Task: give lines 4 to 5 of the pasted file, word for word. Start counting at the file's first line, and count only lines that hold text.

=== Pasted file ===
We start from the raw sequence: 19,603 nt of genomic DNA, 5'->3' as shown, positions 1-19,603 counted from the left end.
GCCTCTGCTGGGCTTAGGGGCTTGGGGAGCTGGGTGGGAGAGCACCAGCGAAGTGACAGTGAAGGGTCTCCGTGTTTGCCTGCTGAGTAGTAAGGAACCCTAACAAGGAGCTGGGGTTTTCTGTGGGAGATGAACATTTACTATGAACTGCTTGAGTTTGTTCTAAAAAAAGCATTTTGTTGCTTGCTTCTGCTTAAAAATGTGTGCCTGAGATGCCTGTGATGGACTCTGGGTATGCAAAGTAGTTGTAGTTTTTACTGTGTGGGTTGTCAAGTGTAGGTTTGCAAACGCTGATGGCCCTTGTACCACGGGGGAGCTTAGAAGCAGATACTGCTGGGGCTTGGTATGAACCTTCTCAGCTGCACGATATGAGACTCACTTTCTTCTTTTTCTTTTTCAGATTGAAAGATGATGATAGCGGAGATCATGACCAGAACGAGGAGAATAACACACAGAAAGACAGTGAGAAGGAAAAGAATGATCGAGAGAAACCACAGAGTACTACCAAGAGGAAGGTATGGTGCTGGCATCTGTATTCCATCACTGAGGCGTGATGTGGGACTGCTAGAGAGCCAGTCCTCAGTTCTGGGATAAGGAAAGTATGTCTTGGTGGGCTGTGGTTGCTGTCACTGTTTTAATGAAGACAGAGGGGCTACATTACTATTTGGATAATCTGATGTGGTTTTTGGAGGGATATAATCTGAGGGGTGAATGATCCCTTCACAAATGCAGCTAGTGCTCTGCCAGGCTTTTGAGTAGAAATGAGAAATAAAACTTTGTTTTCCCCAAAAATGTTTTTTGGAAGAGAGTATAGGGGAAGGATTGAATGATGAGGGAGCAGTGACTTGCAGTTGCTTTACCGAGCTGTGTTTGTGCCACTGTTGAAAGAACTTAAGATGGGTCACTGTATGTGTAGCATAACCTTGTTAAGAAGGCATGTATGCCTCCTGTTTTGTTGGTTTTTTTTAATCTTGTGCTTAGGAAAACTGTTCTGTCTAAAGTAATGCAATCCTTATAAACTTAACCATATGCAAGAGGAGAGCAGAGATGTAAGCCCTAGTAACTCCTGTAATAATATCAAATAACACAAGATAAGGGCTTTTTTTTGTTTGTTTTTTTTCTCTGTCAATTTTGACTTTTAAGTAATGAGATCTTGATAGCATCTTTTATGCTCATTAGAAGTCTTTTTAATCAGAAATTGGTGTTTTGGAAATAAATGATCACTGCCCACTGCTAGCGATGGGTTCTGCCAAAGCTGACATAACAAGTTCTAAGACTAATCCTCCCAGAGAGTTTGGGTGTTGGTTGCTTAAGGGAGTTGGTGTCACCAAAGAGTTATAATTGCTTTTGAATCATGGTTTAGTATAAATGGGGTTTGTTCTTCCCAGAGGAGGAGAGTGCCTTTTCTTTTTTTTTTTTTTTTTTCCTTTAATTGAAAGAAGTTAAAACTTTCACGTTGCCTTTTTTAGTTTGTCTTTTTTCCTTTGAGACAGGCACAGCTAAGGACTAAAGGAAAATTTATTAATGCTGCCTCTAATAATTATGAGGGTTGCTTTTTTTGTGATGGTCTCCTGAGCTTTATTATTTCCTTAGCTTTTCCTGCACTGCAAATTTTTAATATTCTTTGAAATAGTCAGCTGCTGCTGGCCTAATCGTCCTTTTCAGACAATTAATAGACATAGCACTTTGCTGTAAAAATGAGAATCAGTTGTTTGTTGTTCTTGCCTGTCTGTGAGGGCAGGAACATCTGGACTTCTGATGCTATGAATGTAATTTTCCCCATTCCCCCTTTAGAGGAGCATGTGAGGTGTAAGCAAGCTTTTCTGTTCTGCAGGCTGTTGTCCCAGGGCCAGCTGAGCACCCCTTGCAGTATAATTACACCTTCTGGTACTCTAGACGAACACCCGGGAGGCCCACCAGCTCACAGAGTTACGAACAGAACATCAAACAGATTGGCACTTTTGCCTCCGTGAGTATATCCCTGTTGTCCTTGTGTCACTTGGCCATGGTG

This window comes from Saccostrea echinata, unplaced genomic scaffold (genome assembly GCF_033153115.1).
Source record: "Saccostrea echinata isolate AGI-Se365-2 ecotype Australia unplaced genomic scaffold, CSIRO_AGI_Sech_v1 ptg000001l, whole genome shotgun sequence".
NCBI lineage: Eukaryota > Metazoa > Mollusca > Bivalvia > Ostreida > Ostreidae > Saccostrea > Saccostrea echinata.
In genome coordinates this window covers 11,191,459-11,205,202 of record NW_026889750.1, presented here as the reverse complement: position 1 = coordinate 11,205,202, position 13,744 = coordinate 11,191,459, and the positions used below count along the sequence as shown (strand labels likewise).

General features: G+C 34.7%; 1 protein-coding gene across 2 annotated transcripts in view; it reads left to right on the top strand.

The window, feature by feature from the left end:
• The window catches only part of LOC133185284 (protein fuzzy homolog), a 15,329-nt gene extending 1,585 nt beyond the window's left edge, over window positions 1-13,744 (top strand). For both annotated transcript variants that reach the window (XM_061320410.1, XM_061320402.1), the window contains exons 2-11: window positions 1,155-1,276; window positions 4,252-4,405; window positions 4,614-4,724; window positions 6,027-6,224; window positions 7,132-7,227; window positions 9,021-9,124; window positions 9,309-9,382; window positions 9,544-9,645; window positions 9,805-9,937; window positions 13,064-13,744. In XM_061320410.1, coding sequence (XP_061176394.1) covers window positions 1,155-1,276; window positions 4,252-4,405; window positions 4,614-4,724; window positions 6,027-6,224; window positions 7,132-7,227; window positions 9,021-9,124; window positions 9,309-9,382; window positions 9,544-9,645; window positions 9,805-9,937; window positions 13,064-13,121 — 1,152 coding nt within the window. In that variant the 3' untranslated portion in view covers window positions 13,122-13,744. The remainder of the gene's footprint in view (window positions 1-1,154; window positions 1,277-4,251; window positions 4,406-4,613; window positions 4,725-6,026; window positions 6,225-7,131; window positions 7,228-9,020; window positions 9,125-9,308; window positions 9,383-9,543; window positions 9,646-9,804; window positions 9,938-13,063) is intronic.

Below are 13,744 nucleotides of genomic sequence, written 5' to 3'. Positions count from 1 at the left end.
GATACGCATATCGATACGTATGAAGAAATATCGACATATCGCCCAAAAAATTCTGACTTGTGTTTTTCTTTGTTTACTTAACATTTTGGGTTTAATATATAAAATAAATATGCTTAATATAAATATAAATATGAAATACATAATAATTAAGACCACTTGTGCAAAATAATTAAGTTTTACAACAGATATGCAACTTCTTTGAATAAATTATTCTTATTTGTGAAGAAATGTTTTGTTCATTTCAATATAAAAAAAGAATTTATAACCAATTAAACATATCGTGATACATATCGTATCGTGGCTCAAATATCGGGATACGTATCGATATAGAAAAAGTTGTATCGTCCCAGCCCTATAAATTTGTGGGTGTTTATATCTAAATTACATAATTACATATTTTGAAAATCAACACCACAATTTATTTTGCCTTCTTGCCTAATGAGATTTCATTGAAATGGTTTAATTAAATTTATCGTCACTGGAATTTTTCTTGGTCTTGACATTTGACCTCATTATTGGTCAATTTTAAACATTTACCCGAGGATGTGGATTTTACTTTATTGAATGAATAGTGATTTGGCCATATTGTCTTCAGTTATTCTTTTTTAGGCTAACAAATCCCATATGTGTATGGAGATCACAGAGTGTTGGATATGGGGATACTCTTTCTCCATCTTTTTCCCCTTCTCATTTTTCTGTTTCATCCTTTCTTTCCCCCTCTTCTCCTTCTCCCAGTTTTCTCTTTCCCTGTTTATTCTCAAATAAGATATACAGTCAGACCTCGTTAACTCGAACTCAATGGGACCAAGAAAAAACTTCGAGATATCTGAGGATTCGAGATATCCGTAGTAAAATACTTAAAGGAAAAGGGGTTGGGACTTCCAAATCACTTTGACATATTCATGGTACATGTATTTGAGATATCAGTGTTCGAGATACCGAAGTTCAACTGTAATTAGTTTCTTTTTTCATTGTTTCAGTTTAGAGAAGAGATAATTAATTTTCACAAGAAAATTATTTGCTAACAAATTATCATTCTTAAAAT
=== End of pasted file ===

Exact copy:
Source record: "Saccostrea echinata isolate AGI-Se365-2 ecotype Australia unplaced genomic scaffold, CSIRO_AGI_Sech_v1 ptg000001l, whole genome shotgun sequence".
NCBI lineage: Eukaryota > Metazoa > Mollusca > Bivalvia > Ostreida > Ostreidae > Saccostrea > Saccostrea echinata.